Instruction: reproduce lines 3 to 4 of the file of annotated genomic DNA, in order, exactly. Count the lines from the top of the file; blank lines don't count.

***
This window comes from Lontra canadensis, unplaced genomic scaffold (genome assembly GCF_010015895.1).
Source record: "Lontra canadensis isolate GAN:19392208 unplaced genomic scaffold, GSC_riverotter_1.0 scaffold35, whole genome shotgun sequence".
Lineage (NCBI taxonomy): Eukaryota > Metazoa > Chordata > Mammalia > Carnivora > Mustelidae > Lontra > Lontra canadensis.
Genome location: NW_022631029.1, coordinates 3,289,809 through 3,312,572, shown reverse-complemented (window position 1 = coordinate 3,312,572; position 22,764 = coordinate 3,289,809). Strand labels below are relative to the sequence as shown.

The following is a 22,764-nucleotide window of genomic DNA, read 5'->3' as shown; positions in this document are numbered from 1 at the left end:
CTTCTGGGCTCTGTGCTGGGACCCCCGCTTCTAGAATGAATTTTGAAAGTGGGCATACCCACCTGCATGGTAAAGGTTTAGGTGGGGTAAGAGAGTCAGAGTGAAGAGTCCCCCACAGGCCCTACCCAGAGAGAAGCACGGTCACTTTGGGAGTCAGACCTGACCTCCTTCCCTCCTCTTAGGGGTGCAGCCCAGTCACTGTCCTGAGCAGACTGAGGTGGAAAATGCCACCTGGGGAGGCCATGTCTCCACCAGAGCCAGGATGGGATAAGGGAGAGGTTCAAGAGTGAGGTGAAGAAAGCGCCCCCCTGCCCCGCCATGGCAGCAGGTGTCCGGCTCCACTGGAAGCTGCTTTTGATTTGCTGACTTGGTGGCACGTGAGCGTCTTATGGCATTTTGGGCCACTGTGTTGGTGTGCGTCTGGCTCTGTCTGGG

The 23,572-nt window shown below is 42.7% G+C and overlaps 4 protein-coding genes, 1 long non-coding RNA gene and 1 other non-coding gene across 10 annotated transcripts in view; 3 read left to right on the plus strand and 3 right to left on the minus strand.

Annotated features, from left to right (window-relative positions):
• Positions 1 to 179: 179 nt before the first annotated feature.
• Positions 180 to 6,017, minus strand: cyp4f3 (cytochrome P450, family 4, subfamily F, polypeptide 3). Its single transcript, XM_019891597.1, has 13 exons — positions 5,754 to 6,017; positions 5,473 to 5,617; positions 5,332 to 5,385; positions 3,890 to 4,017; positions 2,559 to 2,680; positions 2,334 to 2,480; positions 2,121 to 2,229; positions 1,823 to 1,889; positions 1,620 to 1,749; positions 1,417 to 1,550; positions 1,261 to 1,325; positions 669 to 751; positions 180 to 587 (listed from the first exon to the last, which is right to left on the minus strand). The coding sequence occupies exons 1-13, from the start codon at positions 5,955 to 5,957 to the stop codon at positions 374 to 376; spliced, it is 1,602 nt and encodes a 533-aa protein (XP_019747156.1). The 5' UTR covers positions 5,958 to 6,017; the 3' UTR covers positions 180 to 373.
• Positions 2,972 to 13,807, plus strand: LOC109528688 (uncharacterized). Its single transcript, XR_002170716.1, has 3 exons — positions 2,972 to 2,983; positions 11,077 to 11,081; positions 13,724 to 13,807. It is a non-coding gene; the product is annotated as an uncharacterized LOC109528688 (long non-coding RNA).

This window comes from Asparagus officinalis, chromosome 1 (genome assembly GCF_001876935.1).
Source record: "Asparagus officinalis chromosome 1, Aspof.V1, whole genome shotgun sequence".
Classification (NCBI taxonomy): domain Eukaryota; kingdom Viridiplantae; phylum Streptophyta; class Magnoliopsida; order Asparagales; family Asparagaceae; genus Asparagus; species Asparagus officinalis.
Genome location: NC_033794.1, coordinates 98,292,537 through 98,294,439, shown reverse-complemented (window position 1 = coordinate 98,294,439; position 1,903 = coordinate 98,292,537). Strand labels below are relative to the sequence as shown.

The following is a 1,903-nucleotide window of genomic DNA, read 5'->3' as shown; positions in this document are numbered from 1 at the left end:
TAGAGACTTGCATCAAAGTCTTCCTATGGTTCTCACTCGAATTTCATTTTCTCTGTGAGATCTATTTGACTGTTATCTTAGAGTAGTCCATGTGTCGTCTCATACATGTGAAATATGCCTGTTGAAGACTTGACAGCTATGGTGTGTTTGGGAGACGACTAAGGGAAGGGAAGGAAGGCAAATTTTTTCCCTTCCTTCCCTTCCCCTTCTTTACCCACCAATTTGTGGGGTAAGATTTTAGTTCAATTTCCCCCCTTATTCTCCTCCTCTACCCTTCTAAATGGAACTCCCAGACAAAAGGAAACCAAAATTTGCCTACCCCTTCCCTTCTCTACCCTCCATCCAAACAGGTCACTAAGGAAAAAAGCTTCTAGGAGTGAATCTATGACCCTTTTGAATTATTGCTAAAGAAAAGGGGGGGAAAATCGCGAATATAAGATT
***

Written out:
Lineage (NCBI taxonomy): Eukaryota > Metazoa > Chordata > Mammalia > Carnivora > Mustelidae > Lontra > Lontra canadensis.
Genome location: NW_022631029.1, coordinates 3,289,809 through 3,312,572, shown reverse-complemented (window position 1 = coordinate 3,312,572; position 22,764 = coordinate 3,289,809). Strand labels below are relative to the sequence as shown.